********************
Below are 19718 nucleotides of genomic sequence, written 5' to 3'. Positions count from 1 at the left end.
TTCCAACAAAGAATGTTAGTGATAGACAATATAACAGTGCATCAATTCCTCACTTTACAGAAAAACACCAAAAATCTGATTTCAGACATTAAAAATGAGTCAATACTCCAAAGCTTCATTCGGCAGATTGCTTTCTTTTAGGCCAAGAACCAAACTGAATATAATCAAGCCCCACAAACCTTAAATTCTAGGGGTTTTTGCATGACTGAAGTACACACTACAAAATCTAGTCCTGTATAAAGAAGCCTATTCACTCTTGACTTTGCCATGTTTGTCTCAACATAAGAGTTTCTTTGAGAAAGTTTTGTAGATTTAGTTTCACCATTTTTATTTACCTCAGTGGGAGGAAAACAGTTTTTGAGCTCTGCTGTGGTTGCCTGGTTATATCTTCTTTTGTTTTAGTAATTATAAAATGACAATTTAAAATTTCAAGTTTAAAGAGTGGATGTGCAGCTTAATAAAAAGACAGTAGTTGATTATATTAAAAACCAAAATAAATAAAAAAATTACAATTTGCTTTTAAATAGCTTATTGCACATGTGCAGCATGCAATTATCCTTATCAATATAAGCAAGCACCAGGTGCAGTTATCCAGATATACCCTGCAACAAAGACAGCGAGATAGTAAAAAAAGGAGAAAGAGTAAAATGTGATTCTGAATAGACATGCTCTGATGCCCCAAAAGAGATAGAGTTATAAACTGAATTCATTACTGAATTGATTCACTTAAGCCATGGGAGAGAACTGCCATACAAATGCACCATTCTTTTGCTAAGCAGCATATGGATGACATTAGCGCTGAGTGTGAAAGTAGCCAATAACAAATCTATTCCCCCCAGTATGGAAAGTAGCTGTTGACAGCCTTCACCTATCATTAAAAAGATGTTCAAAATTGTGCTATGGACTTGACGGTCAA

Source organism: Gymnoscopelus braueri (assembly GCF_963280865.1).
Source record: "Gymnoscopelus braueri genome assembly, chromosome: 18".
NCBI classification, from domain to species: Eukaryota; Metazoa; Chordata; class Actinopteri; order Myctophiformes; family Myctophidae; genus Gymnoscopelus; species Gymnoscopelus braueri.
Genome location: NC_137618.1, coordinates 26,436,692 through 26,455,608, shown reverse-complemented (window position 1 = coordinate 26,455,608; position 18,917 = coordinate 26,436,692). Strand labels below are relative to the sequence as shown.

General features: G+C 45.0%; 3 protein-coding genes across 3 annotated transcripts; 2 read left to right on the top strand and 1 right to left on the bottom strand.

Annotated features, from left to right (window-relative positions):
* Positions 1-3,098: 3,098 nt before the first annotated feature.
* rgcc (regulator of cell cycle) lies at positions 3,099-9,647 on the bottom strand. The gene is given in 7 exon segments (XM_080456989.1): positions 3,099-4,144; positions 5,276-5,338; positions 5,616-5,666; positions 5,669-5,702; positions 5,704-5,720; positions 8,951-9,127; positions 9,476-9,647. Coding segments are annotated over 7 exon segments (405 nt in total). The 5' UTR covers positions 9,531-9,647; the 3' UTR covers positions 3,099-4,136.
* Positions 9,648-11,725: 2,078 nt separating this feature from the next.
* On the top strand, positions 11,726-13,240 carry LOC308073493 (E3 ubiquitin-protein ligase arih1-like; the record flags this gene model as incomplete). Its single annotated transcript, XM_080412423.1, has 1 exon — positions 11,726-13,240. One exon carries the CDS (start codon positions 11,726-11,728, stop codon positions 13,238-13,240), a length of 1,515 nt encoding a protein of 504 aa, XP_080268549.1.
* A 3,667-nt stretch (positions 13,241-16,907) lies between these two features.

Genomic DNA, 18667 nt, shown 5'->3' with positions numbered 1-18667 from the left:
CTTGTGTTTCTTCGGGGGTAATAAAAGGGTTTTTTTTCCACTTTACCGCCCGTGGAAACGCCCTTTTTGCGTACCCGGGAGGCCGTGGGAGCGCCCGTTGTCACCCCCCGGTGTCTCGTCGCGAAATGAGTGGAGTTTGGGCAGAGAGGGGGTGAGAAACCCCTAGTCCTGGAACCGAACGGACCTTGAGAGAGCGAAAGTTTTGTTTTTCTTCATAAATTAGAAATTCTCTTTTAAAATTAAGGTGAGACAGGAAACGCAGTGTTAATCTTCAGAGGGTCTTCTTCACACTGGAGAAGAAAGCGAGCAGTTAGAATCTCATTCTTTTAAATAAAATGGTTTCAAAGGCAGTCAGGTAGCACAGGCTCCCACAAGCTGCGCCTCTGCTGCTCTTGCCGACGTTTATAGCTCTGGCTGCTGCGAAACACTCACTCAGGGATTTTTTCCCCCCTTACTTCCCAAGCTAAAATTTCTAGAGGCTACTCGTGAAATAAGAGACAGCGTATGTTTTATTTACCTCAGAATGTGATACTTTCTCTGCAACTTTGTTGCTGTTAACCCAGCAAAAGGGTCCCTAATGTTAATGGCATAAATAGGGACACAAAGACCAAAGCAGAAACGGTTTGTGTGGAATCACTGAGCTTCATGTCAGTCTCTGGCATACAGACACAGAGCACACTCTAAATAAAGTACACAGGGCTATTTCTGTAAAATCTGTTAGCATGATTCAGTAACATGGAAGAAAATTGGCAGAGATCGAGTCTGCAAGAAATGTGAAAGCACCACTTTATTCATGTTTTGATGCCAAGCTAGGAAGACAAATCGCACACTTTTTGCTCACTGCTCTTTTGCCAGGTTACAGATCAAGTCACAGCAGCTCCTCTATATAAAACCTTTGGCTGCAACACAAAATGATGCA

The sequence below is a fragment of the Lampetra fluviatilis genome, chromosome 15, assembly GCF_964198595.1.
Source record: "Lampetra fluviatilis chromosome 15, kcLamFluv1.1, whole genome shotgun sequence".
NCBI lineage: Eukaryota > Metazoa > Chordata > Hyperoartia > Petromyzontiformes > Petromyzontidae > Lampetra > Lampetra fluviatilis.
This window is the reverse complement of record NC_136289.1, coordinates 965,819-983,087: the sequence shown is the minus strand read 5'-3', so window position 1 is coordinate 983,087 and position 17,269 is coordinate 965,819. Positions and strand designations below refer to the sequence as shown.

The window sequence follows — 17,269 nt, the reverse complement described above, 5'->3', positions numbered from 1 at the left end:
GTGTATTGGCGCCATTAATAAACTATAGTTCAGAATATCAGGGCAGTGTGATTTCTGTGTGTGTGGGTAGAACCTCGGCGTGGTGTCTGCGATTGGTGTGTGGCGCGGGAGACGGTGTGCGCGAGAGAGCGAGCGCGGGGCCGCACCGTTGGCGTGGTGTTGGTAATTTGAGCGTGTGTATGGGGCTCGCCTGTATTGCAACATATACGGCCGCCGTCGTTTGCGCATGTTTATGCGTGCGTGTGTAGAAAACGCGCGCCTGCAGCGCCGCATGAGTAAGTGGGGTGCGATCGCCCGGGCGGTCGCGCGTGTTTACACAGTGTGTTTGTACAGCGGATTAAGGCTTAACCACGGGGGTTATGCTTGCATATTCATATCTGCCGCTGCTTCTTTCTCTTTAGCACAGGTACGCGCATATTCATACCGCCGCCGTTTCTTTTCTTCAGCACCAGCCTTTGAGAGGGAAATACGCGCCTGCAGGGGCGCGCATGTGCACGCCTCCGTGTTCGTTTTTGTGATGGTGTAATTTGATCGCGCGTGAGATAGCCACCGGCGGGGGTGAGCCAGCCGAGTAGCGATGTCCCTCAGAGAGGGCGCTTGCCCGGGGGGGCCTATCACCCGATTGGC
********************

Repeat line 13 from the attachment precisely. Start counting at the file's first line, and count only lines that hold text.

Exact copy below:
* A 3,667-nt stretch (positions 13,241-16,907) lies between these two features.